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My dad and I don’t argue like we used to.

Allow me to deconstruct that: My dad and I argue, but how we do it has changed.

I’ll back up now and explain a bit about myself. After all, I’m the lone columnist here who doesn’t either live in DC or work in politics. What’s my angle?

Well, here goes:

I grew up in Alabama, a deep red state and the buckle of the Bible Belt. My family epitomized both of those distinctions: conservative politically, faithful religiously. Kind of. See, my mom and sister and I covered the religion end of things—going to church every week, saying the blessing at meals, leaving Bibles strewn about the house. My dad managed the politics—letters to the editor of our city’s newspaper, subscriptions to American Spectator and National Review, vociferous objections to mainstream TV news coverage.

As a Good Girl growing up (see also: People-Pleaser, Approval-Seeker, Rule-Follower, Teacher’s Pet), I objected to my dad’s weekly absences from church as strongly as he objected to any sort of acquiescence to a belief system with which he didn’t fully agree. Looking back (hindsight’s so good it doesn’t even require corrective lenses!), I can see that his convictions were even stronger than the convictions of so many of those who surrounded us in the pews on Sunday. Which is admirable, but I preferred uniformity among the ranks.

It seemed clear to me that our family had a rogue agent who must be forced to fall in line if we were to be “normal”—and what adolescent doesn’t strive for perfect conformity at all costs? So I wrote him a letter very kindly explaining that he really should believe in God so he wouldn’t go to hell. Charming, right? Shockingly, we remained a trio of women in church each week. As I got older, I argued with him more, and a wall began to rise between us born of misunderstanding and frustration.

The funny thing was, we actually agreed on a lot of things—we just didn’t realize it yet.

I went off to college, then dental school, then moved to New York City. I was finally entering my adult life, and I was taking ownership of my own beliefs for the first time. A thousand miles from home, crossing the boundaries from red state to blue state, from religious culture to secular culture, I was examining my beliefs and answering questions about them. I was a conservative Christian, a staunch member of the religious right, living in New York City. I was due a gut check.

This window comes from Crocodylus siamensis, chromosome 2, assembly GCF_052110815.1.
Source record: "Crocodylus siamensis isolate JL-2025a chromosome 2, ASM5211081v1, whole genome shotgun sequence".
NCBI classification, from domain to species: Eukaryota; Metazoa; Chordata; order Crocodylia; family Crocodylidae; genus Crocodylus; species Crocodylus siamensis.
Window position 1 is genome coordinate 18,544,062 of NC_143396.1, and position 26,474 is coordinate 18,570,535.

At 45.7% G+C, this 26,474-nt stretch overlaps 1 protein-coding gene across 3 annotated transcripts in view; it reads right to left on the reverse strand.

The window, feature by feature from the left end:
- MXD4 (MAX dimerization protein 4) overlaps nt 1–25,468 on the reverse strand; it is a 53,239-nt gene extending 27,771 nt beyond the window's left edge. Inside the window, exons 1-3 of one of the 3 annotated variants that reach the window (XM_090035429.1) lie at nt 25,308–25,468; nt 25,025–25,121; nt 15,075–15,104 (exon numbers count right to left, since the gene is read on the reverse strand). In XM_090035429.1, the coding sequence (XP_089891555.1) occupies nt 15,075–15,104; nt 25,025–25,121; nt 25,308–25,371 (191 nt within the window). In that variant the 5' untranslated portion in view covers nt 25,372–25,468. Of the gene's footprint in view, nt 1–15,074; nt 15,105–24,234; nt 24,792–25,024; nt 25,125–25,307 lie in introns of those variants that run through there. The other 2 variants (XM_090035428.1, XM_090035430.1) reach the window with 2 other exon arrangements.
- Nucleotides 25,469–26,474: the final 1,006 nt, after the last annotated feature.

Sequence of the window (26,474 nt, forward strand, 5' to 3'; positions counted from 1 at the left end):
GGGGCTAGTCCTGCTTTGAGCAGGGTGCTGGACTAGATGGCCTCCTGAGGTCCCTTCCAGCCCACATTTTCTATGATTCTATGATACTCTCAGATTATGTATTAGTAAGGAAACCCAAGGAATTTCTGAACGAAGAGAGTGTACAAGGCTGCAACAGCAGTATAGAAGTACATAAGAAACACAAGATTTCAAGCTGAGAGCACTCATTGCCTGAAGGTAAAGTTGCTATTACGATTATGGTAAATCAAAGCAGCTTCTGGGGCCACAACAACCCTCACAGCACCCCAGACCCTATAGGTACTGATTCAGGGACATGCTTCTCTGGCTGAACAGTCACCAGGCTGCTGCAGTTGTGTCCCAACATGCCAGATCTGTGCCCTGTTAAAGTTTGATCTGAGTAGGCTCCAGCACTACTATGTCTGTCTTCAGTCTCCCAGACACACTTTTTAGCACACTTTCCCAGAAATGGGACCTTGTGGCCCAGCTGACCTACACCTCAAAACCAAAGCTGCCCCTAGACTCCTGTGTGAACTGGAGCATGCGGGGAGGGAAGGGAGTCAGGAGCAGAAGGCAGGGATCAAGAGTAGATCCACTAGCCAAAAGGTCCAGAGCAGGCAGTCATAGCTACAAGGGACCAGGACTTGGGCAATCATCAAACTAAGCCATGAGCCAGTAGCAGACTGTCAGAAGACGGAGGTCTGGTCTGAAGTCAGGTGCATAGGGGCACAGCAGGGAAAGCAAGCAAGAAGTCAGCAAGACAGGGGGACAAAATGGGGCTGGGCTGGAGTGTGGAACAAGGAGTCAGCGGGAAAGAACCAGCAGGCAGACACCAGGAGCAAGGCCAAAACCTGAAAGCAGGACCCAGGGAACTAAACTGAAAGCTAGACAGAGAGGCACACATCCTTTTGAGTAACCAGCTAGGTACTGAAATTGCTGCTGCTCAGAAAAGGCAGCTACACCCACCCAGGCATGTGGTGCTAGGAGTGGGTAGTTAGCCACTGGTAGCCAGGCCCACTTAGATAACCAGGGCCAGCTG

My beliefs did not do a 180. I’m still a Christian, and I’m still to the right of the political fence. But I’ve learned what it means to get and to give grace.

Suddenly, Democrat and gay and unbeliever had faces, and were people I cared about. Talking to them about my politics and may faith helped me learn how to go from having arguments to having conversations. My beliefs did not do a 180. I’m still a Christian, and I’m still to the right of the political fence. But I’ve learned what it means to get and to give grace. Realizing God’s grace—the extent of his generosity and patience and forgiveness—made it annoyingly impossible for me to approach disagreements with the same belligerent tone I used to cling to.

When I called home, my dad and I began having long conversations. Chastened by the lessons I learned from my fellow New Yorkers, I didn't try to strong-arm him into faith (though I may have dropped some C.S. Lewis onto his desk over holidays). The further I was from home and from the comfort of being surrounded by people who agreed with  me, the more I began to find out that the way I approached my dad earlier in life was probably largely ineffective. And horribly condescending. Go figure! But we did have long conversations about news and politics. My father had his own political profile, and though its source was different, it actually looked a lot like mine.

Like a lot of you, I’m not involved in politics professionally, but I do care about politics. I’m wary of the ways we often interact—in person and online—when it comes to the issues we care about. I don’t want Christians to become a group known for being vociferous about—and divided by—political policies. I’m ready for more of us to work on letting the cross that we have in common be our starting point and argue well from there. If you’re here, I hope you are too.

Stephanie Phillipsis a former New Yorker by way of Alabama who now lives in Atlanta with her husband and their two young sons. She is a pediatric dentist by trade and contributing writer to The Wheelhouse Review and Mockingbird in addition to her own blog, Plans in Pencil. When not writing, fixing teeth, or raising the next generation of men, she enjoys running, cooking, reading, and watching way too much TV and Netflix.

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